Cottesloe identity Susannah Carr had hoped to be an architect, but a dreadful chauvinist at UWA put paid to that plan. Instead, as we all know, she ended up becoming a TV presenter; so good at her craft that she’s graced our screens for 34 years, and who’s counting?
Susannah as a child, were you often told you had a good speaking voice?
Not especially, no. I went to Iona, which focused on speech and drama. Having English parents, I always had a fairly neutral voice, not a broad Australian accent. But no, I don’t remember anyone complimenting my voice!
When you left school, what did you do?
I wanted to be an architect. But at uni the dean of architecture discouraged me, and all girls. He was a total chauvinist. He’s dead now. I ended up studying law for a year, but later ended up in architecture again. I did drafting and worked my way up that way instead.
How did you end up at the ABC?
I went for an audition there, God knows why, 120 people went for it and nobody got it. But they told me they thought my voice had quality and that I should keep working on it. I went away and did nothing of the sort; then six months later they called me back, and said my voice had improved dramatically!
Why was that, do you think?
I’ve no idea. I was probably a lot more relaxed, the second time round. So I ended up working as a radio announcer. At first I was just behind the scenes, learning the ropes, then one day one of the older announcers told me he was going to get a drink – and he didn’t come back! He left me in the studio, so I had to do it!
Did you change your voice much for the job?
Yes I had to drop it somewhat. A lower voice sounds much less grating on the airwaves.
Later, of course, you ended up as a TV presenter on the ABC. And then 27 years ago, you moved to Channel Seven. What goes on in the studio that the public aren’t aware of?
There’s always a lot of talking going on. You’ve got people talking into the earpiece while you’re talking to camera; you’re talking to the floor people. While a news story is running, Basil Zempilas will be creating mayhem; Rick and I will be having a conversation relating to something else; some days it’s totally frenetic.
Have you ever had a tiff with co-presenter, Rick Arden?
Yes, but just one. It was a misunderstanding. I can’t even remember what it was about. Something ridiculous, like the holiday roster. That’s the only tiff in 27 years. We’re doing better than most married couples! Rick and I get on really well.
Do you get stopped most days by people who recognize you?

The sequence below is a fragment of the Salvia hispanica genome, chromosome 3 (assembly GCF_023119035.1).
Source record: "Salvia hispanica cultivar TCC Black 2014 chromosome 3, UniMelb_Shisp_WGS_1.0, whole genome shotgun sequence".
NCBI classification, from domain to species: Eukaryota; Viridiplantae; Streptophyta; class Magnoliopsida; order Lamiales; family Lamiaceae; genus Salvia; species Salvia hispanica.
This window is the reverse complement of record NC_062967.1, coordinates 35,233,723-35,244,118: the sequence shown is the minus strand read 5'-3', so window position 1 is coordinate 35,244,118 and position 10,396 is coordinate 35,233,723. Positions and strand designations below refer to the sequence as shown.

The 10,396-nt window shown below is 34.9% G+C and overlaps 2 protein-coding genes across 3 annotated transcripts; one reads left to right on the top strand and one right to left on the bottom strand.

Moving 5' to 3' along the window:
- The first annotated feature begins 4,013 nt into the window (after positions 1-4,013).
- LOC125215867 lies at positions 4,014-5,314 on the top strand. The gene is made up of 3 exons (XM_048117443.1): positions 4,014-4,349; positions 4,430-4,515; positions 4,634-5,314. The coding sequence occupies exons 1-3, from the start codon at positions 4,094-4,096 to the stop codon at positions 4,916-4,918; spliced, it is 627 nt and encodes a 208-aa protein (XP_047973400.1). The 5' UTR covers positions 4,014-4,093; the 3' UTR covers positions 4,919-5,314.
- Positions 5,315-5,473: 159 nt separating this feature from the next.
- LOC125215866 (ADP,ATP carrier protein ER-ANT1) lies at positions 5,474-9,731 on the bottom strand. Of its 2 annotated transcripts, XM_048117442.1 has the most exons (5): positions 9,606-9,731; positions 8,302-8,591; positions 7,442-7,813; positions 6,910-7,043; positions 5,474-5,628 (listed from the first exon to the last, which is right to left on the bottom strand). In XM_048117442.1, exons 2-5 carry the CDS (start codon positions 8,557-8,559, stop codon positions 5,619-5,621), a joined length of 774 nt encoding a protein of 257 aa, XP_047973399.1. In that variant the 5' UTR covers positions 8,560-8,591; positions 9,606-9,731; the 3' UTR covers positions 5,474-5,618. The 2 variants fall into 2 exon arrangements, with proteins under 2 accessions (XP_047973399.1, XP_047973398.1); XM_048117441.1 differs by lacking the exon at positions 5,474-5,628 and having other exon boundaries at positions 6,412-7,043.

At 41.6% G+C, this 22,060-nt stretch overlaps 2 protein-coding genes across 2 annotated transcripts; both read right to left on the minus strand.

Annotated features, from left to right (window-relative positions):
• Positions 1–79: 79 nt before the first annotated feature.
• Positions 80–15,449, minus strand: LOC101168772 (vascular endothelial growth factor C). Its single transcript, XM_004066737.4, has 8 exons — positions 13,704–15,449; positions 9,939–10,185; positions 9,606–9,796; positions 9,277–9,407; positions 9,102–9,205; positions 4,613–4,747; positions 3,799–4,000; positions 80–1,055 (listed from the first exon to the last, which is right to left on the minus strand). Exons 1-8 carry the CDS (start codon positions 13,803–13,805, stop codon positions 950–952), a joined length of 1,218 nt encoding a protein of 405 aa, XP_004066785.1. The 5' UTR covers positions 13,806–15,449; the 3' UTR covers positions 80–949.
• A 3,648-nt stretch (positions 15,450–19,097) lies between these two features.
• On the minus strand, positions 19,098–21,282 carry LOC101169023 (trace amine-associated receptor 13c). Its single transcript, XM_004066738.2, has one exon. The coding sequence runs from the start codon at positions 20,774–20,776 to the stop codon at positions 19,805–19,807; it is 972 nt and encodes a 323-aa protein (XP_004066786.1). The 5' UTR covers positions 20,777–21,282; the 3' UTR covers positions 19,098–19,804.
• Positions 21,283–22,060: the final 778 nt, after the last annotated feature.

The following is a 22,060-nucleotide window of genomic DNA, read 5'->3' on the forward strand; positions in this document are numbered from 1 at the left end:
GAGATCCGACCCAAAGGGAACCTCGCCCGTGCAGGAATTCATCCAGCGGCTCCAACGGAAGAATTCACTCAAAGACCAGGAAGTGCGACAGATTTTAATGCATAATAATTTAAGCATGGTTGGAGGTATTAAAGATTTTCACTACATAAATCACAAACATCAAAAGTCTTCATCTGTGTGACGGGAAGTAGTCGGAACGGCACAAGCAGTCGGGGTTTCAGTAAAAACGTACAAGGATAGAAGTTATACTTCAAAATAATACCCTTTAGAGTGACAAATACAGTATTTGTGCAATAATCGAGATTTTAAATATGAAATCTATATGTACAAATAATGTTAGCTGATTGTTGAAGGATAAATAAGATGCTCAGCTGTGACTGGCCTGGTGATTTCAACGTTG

Most days, yes. But around the Cottesloe area, not so much, because people know you as just another local.
Do they ever expect Rick to be by your side?
My husband, Chris, reckons people sometimes look disappointed he doesn’t look like Rick!
Are strangers always polite?
Usually, but sometimes they’re incredibly intrusive. People sometimes come and sit down with you while you’re having dinner. But now that I’ve got such a cute dog, people often stop me to ask about her!
Away from Channel Seven, what do you get up to?
I swim laps at Claremont pool. And I walk everywhere with my dog, Poppy. We go to Allen Park, Bold Park, Minim Cove in Mosman Park. I cook, read a lot, and enjoy a good daily coffee. Chris and I go to loads of movies, and we love travelling. We enjoy going to different parts of Europe and looking at buildings.
Where’s your favourite coffee around here?
It’s a toss-up between Cimbalino and Il Lido.
And where do you like having a bite to eat?
I love Il Lido. Their food is delicious. I like their tapas-style dishes. They’re consistently good. And I really like Vans as well.
What do you enjoy about living in Cottesloe?
I love the casual atmosphere; living near the ocean and the fresh air. I just find it a non-snooty place, with a real mixture of locals. I’ve lived here since I was very young. I have great memories.
Such as when the Lido was a cabaret area with an open air cinema next door. We used to go and visit friends nearby, and peer over their balcony to watch the outdoor movies. One day, I fell through the window in the middle of the movie. Glass was smashing everywhere. Someone saved me by grabbing my ankles and pulling me back up!
Do you have siblings?
My brother Martin died six years ago, of a rare nerve condition, CIDP (Chronic inflammatory demyelinating polyneuropathy). It was an agonizing illness. The way he handled it, he was the bravest person I’d ever known. I still think about him often. We were very different people when we were younger, because he was six years younger. But later in life, we became really close.
Your parents moved here when you were little?
Yes they were Ten Pound Poms. They moved here when I was seven months old.
You’re known to be a brilliant cook. Have you always loved cooking?
Since I was a teenager I’ve loved it – in the last few years it’s become more intense. I’m always trying new dishes. I’ve been concocting middle eastern dishes lately.
Where do you source your ingredients?
We’re so spoiled around here. Boatshed and the Mt Claremont markets have such good produce, I don’t have to go far from home. I also buy ingredients online, such as gelatine leaves, vanilla beans and saffron.
You don’t look much older than when you started presenting. What’s your secret?
Really? Thank you! I think having a positive outlook is important. I’m quite a happy person. My late dad didn’t have wrinkles until he was very old indeed. Hopefully it’s in the genes. But other than that, I think it’s just exercising regularly, and staying happy.
Accomplished chef Susannah prepared the delicious dessert pictured below for the The Starfish. Click on our Yum button for her recipe.